Molybdenum DiSulphide (MoS2) is an inorganic material with a unique crystal structure which allows it to have one of the lowest coefficients of friction of any solid. When used as a dry lubricant, MoS2 has a very low cof. of friction (~.01-.03) even under the largest loads and a very high operating temperature (450° C). MoS2 has strong bonds in the x-y plane and extremely weak bonds in the z-direction, allowing for plates of MoS2 to slide on top of each other with minimal resistance. Naturally occurring MoS2 has most of these plates in a randomized orientation which causes the plates to lock up while sliding. However, using advanced surface engineering techniques the structure of MoS2 can be deposited with a single orientation obtaining a completely uniform surface on parts.
At Surface Engineering Technologies LLC, we have developed a unique coating consisting of a composite of MoS2 and other elements that when applied using Magnetron Sputtered Vapor Deposition will produce a long lasting solid lubricant coating with a coefficient of friction as low as .01 while allowing operation in humid environments. Our process has been used on all sorts of critical applications, from satellites and the space station, to engine parts used in racing conditions. Our MoS2 has also been used in combination with other surface treatments such as Titanium Nitride to increase hardness or Heavy Metal Ion Implantation to create some exceptional after market and specialty OEM parts.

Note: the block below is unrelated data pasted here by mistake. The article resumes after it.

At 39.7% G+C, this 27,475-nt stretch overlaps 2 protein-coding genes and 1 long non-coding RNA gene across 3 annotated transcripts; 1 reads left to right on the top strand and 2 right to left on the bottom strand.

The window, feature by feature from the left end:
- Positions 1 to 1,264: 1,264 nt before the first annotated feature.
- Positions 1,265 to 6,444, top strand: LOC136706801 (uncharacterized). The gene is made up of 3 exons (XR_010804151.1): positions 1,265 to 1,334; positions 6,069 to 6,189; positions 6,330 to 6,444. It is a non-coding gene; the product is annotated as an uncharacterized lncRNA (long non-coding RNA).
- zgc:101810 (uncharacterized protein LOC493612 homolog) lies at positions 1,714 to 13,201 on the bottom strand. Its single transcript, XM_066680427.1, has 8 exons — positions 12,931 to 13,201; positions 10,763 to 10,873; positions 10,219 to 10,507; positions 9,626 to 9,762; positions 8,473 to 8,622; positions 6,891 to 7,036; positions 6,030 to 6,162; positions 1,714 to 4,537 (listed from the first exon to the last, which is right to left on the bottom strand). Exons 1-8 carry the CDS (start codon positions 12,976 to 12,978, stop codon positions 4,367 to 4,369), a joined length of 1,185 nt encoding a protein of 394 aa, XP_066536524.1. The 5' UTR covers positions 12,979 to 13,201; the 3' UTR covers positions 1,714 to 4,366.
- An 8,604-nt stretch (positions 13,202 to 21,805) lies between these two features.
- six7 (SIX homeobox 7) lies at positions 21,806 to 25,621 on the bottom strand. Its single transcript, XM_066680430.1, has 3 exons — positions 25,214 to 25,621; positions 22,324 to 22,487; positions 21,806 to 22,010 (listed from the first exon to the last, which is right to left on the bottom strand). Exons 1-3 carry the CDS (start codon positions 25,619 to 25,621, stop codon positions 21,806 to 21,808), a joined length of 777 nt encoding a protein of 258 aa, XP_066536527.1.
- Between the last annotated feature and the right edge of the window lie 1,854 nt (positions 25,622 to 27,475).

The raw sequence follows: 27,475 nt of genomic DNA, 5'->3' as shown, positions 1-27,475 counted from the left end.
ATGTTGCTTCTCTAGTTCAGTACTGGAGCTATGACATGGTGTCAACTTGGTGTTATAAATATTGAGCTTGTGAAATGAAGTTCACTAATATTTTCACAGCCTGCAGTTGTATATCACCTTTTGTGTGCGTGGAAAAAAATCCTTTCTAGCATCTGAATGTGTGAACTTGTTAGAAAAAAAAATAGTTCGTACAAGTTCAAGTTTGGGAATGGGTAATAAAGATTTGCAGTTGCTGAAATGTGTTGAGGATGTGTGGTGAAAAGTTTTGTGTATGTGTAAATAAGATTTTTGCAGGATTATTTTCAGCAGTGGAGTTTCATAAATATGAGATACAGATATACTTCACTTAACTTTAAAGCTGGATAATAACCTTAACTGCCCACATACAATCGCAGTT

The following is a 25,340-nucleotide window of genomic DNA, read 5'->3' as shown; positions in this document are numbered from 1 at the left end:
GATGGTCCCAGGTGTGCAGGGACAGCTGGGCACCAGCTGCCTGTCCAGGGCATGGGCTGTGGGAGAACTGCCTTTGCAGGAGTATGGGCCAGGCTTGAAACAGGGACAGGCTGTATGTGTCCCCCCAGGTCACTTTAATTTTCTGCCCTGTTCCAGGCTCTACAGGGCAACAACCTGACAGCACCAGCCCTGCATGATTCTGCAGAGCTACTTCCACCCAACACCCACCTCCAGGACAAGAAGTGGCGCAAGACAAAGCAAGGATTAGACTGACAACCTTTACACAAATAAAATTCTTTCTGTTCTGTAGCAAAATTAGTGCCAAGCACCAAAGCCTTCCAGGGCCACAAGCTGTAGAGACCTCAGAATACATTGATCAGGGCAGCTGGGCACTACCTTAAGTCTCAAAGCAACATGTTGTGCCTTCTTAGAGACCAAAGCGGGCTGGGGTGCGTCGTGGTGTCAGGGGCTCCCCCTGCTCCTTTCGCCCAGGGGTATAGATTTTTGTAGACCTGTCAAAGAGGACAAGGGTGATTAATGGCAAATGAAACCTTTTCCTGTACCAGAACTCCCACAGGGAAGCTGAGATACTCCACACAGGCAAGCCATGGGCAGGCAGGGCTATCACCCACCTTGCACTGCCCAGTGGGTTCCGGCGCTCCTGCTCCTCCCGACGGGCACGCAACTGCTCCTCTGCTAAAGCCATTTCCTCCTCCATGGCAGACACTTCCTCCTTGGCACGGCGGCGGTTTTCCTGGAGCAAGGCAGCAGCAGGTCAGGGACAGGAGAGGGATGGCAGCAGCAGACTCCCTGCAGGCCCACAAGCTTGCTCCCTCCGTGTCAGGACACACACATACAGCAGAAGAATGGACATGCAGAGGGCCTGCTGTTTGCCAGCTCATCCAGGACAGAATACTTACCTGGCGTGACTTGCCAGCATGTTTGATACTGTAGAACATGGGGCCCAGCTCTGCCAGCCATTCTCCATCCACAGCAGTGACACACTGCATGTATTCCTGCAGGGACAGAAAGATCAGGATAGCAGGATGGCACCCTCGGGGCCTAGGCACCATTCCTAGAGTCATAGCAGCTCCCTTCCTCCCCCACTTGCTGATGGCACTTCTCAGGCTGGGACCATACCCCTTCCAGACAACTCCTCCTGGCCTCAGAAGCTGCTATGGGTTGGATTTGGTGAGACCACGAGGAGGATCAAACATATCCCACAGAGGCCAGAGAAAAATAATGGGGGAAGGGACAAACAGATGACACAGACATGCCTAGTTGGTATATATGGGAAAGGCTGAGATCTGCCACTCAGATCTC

Magnetron Sputtered MoS2 is the preferred method of coating a surface with a completely uniform crystal structure with the optimal organization. Other processes that apply MoS2 by burnishing, powder baking, or spray methods produce a completely randomized crystal structure which drastically reduces the cycle life and performance of the coating. These dry lubricants also have decreased lifetimes due to their lack of a strong bonding layer with the surface of the part. When applying MoS2 by magnetron sputtering in a vacuum chamber, the part surface and the coating as it forms can be bombarded with an Argon plasma to create a bonding interlayer which greatly increases the maximum adhesion of the coating.
Another major issue in the consideration of using MoS2 as a solid lubricant is the deterioration of MoS2 coating when exposed to humid conditions. When exposed to water, MoS2 can absorb the water which will result in the breakdown of the MoS2 into other compounds. A further advantage of the Magnetron Sputtered process is that other proprietary elements can be added to the MoS2 coating to prevent the absorption of water. By adding the other material to the MoS2, composite MoS2 coated end mills have successfully be used in cutting fluids containing 93% water.
Inquire with our sales reps and technical staff further for more information on how MoS2 can work for your products.
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